One of the problems with virtual reality programs is that “movement” within the virtual reality worlds is caused by computer control, a stroke of a computer key or the toggle of a joy stick. That fact would tend to detract from the experience of being in a virtual world.
A company called VirtuSphere, located in Redmond, Washington State, would seem to have solved this commong virtual reality problem. The VirtuSphere system consists of a large, hollow sphere mounted on a special platform of twenty five supporting wheels that pivot in any direction connected by computer to a head display worn by the player. The player experiencing virtual reality is inside the sphere and can walk in any direction. The head display would show him walking through the virtual reality world, just as a person would walk through the real world. A special manipulator allows the player to interact with objects in the virtual world. The VirtuSphere is, in effect, a primitive version of the holodeck, made famous by the TV show Star Trek.
The applications for the VirtuSphere are only limited by the imagination. One could take virtual reality tours through museums, tourist attractions, even entire cities. Indeed, one could visit a virtual reality city as it existed in history, Imagine being able to “walk” through ancient Rome or medieval London, without leaving ones own place or time. One could “visit” historical events or even other worlds in virtual reality, for recreation or education purposes.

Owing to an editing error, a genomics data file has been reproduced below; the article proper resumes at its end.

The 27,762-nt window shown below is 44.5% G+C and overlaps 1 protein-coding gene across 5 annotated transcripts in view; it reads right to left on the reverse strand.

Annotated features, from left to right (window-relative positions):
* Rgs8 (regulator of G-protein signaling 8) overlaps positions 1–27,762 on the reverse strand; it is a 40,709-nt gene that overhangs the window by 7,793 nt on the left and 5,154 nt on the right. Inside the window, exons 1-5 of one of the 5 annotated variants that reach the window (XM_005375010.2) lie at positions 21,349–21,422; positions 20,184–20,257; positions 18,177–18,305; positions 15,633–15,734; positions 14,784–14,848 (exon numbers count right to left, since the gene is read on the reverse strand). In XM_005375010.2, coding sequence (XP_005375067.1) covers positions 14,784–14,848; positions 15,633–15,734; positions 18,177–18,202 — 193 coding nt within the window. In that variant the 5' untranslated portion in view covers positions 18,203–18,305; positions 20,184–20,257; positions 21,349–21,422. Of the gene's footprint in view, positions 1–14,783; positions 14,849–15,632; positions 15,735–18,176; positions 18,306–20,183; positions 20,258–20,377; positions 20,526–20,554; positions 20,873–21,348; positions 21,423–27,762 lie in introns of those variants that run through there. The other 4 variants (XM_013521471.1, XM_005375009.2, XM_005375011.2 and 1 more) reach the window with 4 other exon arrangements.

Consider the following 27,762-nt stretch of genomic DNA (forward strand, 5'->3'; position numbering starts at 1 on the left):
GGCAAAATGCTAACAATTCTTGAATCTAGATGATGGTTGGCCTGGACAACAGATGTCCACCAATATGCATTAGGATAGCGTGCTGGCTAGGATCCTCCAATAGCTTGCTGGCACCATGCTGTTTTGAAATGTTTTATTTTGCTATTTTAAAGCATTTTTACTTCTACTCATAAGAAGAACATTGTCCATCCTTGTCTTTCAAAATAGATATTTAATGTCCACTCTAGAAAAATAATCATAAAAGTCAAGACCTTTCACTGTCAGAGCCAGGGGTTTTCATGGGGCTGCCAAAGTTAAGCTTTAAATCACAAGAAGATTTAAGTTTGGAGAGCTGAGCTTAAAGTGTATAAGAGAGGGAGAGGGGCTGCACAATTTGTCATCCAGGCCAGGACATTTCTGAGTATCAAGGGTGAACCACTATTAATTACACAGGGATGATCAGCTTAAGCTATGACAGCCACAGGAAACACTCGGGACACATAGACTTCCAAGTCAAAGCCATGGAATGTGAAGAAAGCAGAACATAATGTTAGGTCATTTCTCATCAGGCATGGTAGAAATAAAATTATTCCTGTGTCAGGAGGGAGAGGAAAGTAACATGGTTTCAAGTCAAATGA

The possibilities for gaming and other recreation are also endless. One could play Dungeons and Dragons (or any of its innumerable clones) inside a virtual reality word. Shoot ’em up games, such as Doom, would take on new dimensions of thrills and excitement when played inside a virtual reality world.
The VirtuSphere can be used as a training tool, especially for people in hazardous occupations such as police or the military. Police and soldiers could hone their combat skills in perfect safety, in any virtual reality situation that trainer can come up with. A SWAT team member would be able to “walk” in a virtual reality building before having to take the real one. A soldier would be able to become familiar with a virtual reality city before going into battle in the real place. Firefighters could deal with simulated fires and other situations in the virtual reality world.
The VirtuSphere can also be a fitness training tool, allowing one to job or run through virtual reality environments. Professional athletes can train or the casual exerciser can maintain a health regime inside a virtual reality world.
At the present time, a VirtuSphere system costs about a hundred thousand dollars, a bit steep for most individual gamers, but not for amusement parks, arcades, museums, or other corporations. VirtuSphere is already being used in a variety of ways by companies and institutions as diverse as Intel, CyberCup 2005, the Central Museum of Communications, St. Petersburg State University of Telecommunications, the Moscow 2012 Olympic Bid Committee, Taftneft Oil and Gas Museum, Polytechnic Museum and the Tourism Office of the Moscow City Government. Some models have also been sold to police organizations and the military, including the Office of Navy Research which is very enthusiastic in its potential to train Marines.
The VirtuSphere weighs in a just under five hundred pounds. It can be transported, disassembled, in the bed of a pickup truck. It takes about four man hours to assemble. When the VirtuSphere become generally available, it is hoped that it will be sold in the United States for between fifty thousand and a hundred thousand dollars.